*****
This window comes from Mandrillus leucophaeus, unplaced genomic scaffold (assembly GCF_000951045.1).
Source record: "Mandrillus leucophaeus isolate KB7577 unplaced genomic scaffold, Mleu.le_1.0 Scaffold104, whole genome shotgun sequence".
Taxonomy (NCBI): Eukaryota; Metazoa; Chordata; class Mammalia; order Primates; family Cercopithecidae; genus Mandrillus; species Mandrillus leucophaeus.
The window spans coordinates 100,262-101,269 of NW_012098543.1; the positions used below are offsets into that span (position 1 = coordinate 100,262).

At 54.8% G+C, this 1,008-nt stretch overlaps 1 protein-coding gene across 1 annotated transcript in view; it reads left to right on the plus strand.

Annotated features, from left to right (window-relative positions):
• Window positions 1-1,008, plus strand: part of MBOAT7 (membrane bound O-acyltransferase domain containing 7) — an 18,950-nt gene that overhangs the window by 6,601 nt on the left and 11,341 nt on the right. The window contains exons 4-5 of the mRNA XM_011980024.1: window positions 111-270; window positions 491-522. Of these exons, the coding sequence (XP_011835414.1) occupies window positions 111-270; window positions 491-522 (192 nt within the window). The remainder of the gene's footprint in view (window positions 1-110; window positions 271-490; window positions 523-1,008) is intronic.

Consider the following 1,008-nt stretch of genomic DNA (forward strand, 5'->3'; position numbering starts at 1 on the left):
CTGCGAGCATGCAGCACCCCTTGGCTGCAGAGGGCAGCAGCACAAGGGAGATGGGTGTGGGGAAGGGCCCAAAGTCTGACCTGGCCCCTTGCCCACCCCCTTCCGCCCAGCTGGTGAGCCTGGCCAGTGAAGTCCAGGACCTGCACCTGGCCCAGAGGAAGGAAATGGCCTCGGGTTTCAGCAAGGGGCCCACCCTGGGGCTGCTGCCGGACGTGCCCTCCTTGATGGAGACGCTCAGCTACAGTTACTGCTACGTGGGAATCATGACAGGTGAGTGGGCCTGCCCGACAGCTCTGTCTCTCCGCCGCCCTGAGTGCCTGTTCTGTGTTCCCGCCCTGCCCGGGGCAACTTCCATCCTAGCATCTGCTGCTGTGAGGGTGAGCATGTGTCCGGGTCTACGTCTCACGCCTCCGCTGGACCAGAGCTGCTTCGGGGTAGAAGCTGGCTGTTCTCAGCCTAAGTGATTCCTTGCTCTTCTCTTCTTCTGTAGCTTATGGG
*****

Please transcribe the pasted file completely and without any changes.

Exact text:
This window comes from Mandrillus leucophaeus, unplaced genomic scaffold (assembly GCF_000951045.1).
Source record: "Mandrillus leucophaeus isolate KB7577 unplaced genomic scaffold, Mleu.le_1.0 Scaffold104, whole genome shotgun sequence".
Taxonomy (NCBI): Eukaryota; Metazoa; Chordata; class Mammalia; order Primates; family Cercopithecidae; genus Mandrillus; species Mandrillus leucophaeus.
The window spans coordinates 100,262-101,269 of NW_012098543.1; the positions used below are offsets into that span (position 1 = coordinate 100,262).

At 54.8% G+C, this 1,008-nt stretch overlaps 1 protein-coding gene across 1 annotated transcript in view; it reads left to right on the plus strand.

Annotated features, from left to right (window-relative positions):
• Window positions 1-1,008, plus strand: part of MBOAT7 (membrane bound O-acyltransferase domain containing 7) — an 18,950-nt gene that overhangs the window by 6,601 nt on the left and 11,341 nt on the right. The window contains exons 4-5 of the mRNA XM_011980024.1: window positions 111-270; window positions 491-522. Of these exons, the coding sequence (XP_011835414.1) occupies window positions 111-270; window positions 491-522 (192 nt within the window). The remainder of the gene's footprint in view (window positions 1-110; window positions 271-490; window positions 523-1,008) is intronic.

Consider the following 1,008-nt stretch of genomic DNA (forward strand, 5'->3'; position numbering starts at 1 on the left):
CTGCGAGCATGCAGCACCCCTTGGCTGCAGAGGGCAGCAGCACAAGGGAGATGGGTGTGGGGAAGGGCCCAAAGTCTGACCTGGCCCCTTGCCCACCCCCTTCCGCCCAGCTGGTGAGCCTGGCCAGTGAAGTCCAGGACCTGCACCTGGCCCAGAGGAAGGAAATGGCCTCGGGTTTCAGCAAGGGGCCCACCCTGGGGCTGCTGCCGGACGTGCCCTCCTTGATGGAGACGCTCAGCTACAGTTACTGCTACGTGGGAATCATGACAGGTGAGTGGGCCTGCCCGACAGCTCTGTCTCTCCGCCGCCCTGAGTGCCTGTTCTGTGTTCCCGCCCTGCCCGGGGCAACTTCCATCCTAGCATCTGCTGCTGTGAGGGTGAGCATGTGTCCGGGTCTACGTCTCACGCCTCCGCTGGACCAGAGCTGCTTCGGGGTAGAAGCTGGCTGTTCTCAGCCTAAGTGATTCCTTGCTCTTCTCTTCTTCTGTAGCTTATGGG